• Postvoid residual volume. This test is performed immediately after you void to measure the urine remaining in your bladder. The test uses either an abdominal ultrasound or a small catheter passed through your urethra to collect any remaining urine.
  • Urodynamic testing. Some women with prolapse also have lower urinary tract symptoms such as difficulty passing urine, urinary incontinence, or frequent urination. Urodynamic tests evaluate bladder and urethra function.

How Is Pelvic Organ Prolapse Treated?


Treatment will depend on the type and severity of your prolapse, your age, personal preferences, and other factors. Treatment strategies for pelvic organ prolapse include both non-surgical and surgical options.

Non-Surgical Treatment Options

  • Ongoing monitoring. Prolapse is not dangerous or life-threatening. Patients with no symptoms or who are not bothered by their condition may choose to simply monitor their prolapse through regular exams.
  • Lifestyle changes. Prolapse symptoms can be reduced by lifestyle changes, including:
    • Addressing constipation to prevent straining with bowel movements
    • Weight loss
    • Treating medical conditions that lead to excessive coughing
    • Quitting smoking, as smoking doubles your risk of having a pelvic floor disorder
  • Pelvic floor physical therapy. A specialized pelvic floor therapist can help you strengthen your pelvic floor, abdominal and back muscles to restore normal function and support. Your therapist will help you isolate your pelvic floor muscles, which are typically accessed through the vagina. 
  • Pessary use. A pessary is a removable device inserted into the vagina to lift up or support the pelvic organs and prevent the tissue from bulging down out of the vagina. Your urogynecologist will fit and insert the pessary. Patients can either remove pessaries themselves for cleaning or can be seen in the office every few months for pessary removal and cleaning. A pessary offers an effective option for women who want to avoid surgery, who have not completed childbearing, or who have medical issues that prevent surgery from being an option. 

Surgical Treatment Options

Women who are experiencing symptoms that affect their quality of life may choose to have surgery to  correct their prolapse, restoring the normal structure and function of their female pelvic organs. During surgery, the vaginal walls are supported, eliminating the bulge caused by the prolapsed organ. 

Baylor Medicine urogynecologic surgeons offer several minimally invasive procedures for pelvic organ prolapse. These procedures are typically same-day (outpatient) surgeries. Patients typically experience faster recovery and return to normal activities compared to traditional surgery.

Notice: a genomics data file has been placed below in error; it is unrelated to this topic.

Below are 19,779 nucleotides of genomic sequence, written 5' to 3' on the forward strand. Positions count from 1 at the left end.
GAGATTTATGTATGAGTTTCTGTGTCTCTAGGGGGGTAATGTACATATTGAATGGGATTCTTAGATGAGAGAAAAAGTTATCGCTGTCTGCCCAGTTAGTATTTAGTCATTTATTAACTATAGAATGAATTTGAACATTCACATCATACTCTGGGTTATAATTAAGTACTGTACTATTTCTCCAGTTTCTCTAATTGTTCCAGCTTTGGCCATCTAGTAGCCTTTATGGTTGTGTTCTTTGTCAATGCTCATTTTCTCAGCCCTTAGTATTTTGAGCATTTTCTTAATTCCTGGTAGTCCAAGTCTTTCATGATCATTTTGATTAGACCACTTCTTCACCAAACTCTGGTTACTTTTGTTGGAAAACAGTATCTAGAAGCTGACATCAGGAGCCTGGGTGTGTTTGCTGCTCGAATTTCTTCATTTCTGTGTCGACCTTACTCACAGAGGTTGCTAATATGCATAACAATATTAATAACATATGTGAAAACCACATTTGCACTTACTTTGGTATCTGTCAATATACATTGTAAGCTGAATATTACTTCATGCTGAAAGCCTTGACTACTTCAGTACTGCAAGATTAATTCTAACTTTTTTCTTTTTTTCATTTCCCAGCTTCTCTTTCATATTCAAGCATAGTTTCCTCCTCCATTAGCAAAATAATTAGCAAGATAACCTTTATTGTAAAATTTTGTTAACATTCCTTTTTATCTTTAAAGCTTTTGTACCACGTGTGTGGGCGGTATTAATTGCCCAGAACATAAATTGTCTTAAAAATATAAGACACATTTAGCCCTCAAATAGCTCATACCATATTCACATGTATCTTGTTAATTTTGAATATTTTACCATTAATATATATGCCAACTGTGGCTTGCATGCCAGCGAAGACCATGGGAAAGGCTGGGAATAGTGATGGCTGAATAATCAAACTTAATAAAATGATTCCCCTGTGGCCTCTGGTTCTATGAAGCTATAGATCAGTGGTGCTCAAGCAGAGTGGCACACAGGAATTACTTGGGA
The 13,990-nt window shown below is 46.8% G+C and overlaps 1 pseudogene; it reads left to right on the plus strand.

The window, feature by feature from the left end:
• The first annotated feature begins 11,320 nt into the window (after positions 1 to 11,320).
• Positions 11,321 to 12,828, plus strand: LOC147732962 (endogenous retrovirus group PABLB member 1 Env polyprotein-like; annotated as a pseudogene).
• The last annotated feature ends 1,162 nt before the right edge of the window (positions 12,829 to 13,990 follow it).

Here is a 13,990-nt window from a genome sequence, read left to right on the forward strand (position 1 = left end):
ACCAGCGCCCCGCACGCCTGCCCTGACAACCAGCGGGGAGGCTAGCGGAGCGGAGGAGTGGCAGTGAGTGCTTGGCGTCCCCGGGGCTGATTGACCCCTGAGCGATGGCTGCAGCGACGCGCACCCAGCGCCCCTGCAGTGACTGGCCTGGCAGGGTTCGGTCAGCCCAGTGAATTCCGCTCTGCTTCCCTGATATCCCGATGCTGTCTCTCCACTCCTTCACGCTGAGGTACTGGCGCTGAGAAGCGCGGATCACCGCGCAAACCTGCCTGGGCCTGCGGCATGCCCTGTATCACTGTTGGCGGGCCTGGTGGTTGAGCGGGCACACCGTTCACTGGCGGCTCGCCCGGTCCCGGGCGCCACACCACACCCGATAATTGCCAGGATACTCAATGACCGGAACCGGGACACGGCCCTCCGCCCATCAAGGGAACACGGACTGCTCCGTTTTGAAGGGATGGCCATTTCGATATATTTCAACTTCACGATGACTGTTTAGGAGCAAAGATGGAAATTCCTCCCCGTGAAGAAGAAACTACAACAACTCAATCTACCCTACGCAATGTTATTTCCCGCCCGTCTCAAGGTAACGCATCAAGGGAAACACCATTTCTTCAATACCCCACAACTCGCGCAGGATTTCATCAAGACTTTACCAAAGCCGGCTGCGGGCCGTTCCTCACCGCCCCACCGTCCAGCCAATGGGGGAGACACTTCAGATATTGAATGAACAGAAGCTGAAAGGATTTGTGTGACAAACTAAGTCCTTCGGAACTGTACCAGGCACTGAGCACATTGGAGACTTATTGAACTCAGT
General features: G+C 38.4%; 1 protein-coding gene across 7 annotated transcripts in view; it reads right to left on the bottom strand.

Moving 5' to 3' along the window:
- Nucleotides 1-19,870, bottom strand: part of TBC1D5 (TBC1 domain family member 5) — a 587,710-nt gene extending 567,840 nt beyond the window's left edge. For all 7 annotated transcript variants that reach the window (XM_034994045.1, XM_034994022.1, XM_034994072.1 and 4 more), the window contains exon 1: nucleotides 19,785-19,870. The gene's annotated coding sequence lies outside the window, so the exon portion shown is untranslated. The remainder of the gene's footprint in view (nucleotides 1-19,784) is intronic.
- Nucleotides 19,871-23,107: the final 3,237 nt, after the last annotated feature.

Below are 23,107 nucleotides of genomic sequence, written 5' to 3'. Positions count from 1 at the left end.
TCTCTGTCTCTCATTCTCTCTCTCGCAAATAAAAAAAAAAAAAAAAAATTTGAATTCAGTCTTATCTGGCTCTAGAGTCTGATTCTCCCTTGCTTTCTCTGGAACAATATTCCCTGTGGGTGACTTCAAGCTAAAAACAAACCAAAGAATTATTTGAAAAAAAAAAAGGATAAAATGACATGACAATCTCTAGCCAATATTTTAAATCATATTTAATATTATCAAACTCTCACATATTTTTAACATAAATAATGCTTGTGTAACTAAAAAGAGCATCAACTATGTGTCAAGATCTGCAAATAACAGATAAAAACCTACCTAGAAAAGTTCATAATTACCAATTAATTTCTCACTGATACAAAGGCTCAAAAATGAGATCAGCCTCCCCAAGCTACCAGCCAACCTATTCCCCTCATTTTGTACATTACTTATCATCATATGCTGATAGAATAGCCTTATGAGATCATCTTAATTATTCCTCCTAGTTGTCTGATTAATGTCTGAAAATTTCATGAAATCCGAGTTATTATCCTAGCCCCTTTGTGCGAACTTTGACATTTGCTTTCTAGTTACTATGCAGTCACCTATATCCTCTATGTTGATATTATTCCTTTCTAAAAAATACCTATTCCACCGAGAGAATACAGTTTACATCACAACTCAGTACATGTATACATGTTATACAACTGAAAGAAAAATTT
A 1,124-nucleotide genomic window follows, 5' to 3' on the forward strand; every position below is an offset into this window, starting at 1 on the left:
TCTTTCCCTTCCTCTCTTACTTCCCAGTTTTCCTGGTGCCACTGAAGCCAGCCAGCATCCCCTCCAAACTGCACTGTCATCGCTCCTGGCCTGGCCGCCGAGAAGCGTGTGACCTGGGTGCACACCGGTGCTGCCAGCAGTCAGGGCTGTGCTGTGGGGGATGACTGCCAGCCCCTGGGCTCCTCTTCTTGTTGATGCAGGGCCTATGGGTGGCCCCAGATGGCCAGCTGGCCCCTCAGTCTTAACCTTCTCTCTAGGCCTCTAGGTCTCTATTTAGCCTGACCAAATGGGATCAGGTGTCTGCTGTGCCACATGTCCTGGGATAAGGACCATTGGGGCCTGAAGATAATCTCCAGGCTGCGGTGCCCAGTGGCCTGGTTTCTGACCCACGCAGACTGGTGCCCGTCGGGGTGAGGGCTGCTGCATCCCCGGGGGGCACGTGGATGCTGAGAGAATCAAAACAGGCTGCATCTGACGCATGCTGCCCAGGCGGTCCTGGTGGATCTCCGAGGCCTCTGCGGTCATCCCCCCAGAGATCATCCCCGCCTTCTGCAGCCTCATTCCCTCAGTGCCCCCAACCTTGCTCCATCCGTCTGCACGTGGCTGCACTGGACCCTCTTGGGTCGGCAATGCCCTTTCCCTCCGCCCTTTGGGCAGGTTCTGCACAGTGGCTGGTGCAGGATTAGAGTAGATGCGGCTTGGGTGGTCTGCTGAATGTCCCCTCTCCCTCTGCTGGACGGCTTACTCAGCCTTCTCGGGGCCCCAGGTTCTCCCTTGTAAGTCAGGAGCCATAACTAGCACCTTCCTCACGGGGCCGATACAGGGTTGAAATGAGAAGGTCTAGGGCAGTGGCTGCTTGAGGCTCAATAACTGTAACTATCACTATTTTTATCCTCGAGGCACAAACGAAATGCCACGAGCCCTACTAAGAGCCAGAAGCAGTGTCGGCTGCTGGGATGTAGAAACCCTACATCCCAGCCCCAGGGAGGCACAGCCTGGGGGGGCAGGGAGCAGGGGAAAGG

Our urogynecologic surgeon will work with you to determine the procedure that best meets your needs and preferences. 

Prolapse surgery can be performed at the same time as a hysterectomy to remove the uterus, fallopian tubes, and/or ovaries. Depending on the type of prolapse you have, your urogynecologist may recommend a hysterectomy as part of your prolapse surgery. 

Minimally invasive procedures for pelvic organ prolapse include:

  • Vaginal reconstructive surgery (colporrhaphy). In this procedure, the surgeon makes an incision in the vagina and uses dissolvable sutures and the patient’s own tissue to tighten and strengthen the wall of the vagina and correct the prolapse. 
  • Laparoscopic or robotic reconstructive surgery. These procedures are performed through 4 or 5 tiny incisions (5 to 10 mm) in the abdomen. 
    • Sacrocolpopexy: Mesh may be used to lift the vagina up and anchor it to a ligament, restoring its normal position. 
    • Uterosacral ligament suspension: Instead of mesh, the top of the vagina may also be stitched to strong ligaments (uterosacral) located higher up in the pelvis, restoring support.
  • Vaginal closure surgery (colpocleisis). In this surgery, performed through the vagina, the walls of the vagina are sutured together, shortening the vagina. It is most appropriate for women who do not plan on having vaginal intercourse. It is the most successful prolapse repair surgery and has the shortest recovery time. 

Call 832-826-7500 to make an appointment with a Baylor Medicine urogynecologist.